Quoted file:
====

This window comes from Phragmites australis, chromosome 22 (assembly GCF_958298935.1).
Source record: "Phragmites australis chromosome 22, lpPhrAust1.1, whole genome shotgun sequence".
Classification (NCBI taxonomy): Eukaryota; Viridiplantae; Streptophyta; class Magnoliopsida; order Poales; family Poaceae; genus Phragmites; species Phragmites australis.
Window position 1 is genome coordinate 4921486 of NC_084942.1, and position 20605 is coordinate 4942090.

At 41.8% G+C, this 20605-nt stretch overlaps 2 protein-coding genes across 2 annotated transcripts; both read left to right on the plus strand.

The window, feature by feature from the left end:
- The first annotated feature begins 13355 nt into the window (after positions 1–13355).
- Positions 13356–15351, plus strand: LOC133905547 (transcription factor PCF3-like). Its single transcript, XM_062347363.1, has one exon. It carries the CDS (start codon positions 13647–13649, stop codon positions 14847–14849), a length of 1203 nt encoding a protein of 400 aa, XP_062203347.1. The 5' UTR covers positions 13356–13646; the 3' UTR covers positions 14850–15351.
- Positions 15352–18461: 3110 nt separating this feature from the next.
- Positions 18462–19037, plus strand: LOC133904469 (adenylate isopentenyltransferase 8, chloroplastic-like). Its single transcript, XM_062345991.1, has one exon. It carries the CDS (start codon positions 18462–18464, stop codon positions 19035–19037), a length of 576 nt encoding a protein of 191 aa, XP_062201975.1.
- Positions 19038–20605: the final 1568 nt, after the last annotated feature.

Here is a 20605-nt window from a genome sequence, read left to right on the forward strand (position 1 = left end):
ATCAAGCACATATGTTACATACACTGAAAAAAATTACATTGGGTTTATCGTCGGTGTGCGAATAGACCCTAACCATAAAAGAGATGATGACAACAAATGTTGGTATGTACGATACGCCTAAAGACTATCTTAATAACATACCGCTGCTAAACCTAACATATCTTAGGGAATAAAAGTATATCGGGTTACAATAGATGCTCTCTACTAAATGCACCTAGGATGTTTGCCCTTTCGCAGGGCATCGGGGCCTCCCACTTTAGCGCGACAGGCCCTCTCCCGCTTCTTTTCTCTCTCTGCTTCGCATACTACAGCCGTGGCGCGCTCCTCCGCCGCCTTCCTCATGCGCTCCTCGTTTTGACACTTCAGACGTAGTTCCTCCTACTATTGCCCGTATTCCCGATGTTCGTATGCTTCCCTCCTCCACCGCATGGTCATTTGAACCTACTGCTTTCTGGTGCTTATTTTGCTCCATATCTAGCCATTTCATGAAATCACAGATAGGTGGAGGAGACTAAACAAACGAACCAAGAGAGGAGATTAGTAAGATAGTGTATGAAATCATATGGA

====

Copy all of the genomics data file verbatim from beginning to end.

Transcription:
This window comes from Phragmites australis, chromosome 22 (assembly GCF_958298935.1).
Source record: "Phragmites australis chromosome 22, lpPhrAust1.1, whole genome shotgun sequence".
Classification (NCBI taxonomy): Eukaryota; Viridiplantae; Streptophyta; class Magnoliopsida; order Poales; family Poaceae; genus Phragmites; species Phragmites australis.
Window position 1 is genome coordinate 4921486 of NC_084942.1, and position 20605 is coordinate 4942090.

At 41.8% G+C, this 20605-nt stretch overlaps 2 protein-coding genes across 2 annotated transcripts; both read left to right on the plus strand.

The window, feature by feature from the left end:
- The first annotated feature begins 13355 nt into the window (after positions 1–13355).
- Positions 13356–15351, plus strand: LOC133905547 (transcription factor PCF3-like). Its single transcript, XM_062347363.1, has one exon. It carries the CDS (start codon positions 13647–13649, stop codon positions 14847–14849), a length of 1203 nt encoding a protein of 400 aa, XP_062203347.1. The 5' UTR covers positions 13356–13646; the 3' UTR covers positions 14850–15351.
- Positions 15352–18461: 3110 nt separating this feature from the next.
- Positions 18462–19037, plus strand: LOC133904469 (adenylate isopentenyltransferase 8, chloroplastic-like). Its single transcript, XM_062345991.1, has one exon. It carries the CDS (start codon positions 18462–18464, stop codon positions 19035–19037), a length of 576 nt encoding a protein of 191 aa, XP_062201975.1.
- Positions 19038–20605: the final 1568 nt, after the last annotated feature.

Here is a 20605-nt window from a genome sequence, read left to right on the forward strand (position 1 = left end):
ATCAAGCACATATGTTACATACACTGAAAAAAATTACATTGGGTTTATCGTCGGTGTGCGAATAGACCCTAACCATAAAAGAGATGATGACAACAAATGTTGGTATGTACGATACGCCTAAAGACTATCTTAATAACATACCGCTGCTAAACCTAACATATCTTAGGGAATAAAAGTATATCGGGTTACAATAGATGCTCTCTACTAAATGCACCTAGGATGTTTGCCCTTTCGCAGGGCATCGGGGCCTCCCACTTTAGCGCGACAGGCCCTCTCCCGCTTCTTTTCTCTCTCTGCTTCGCATACTACAGCCGTGGCGCGCTCCTCCGCCGCCTTCCTCATGCGCTCCTCGTTTTGACACTTCAGACGTAGTTCCTCCTACTATTGCCCGTATTCCCGATGTTCGTATGCTTCCCTCCTCCACCGCATGGTCATTTGAACCTACTGCTTTCTGGTGCTTATTTTGCTCCATATCTAGCCATTTCATGAAATCACAGATAGGTGGAGGAGACTAAACAAACGAACCAAGAGAGGAGATTAGTAAGATAGTGTATGAAATCATATGGA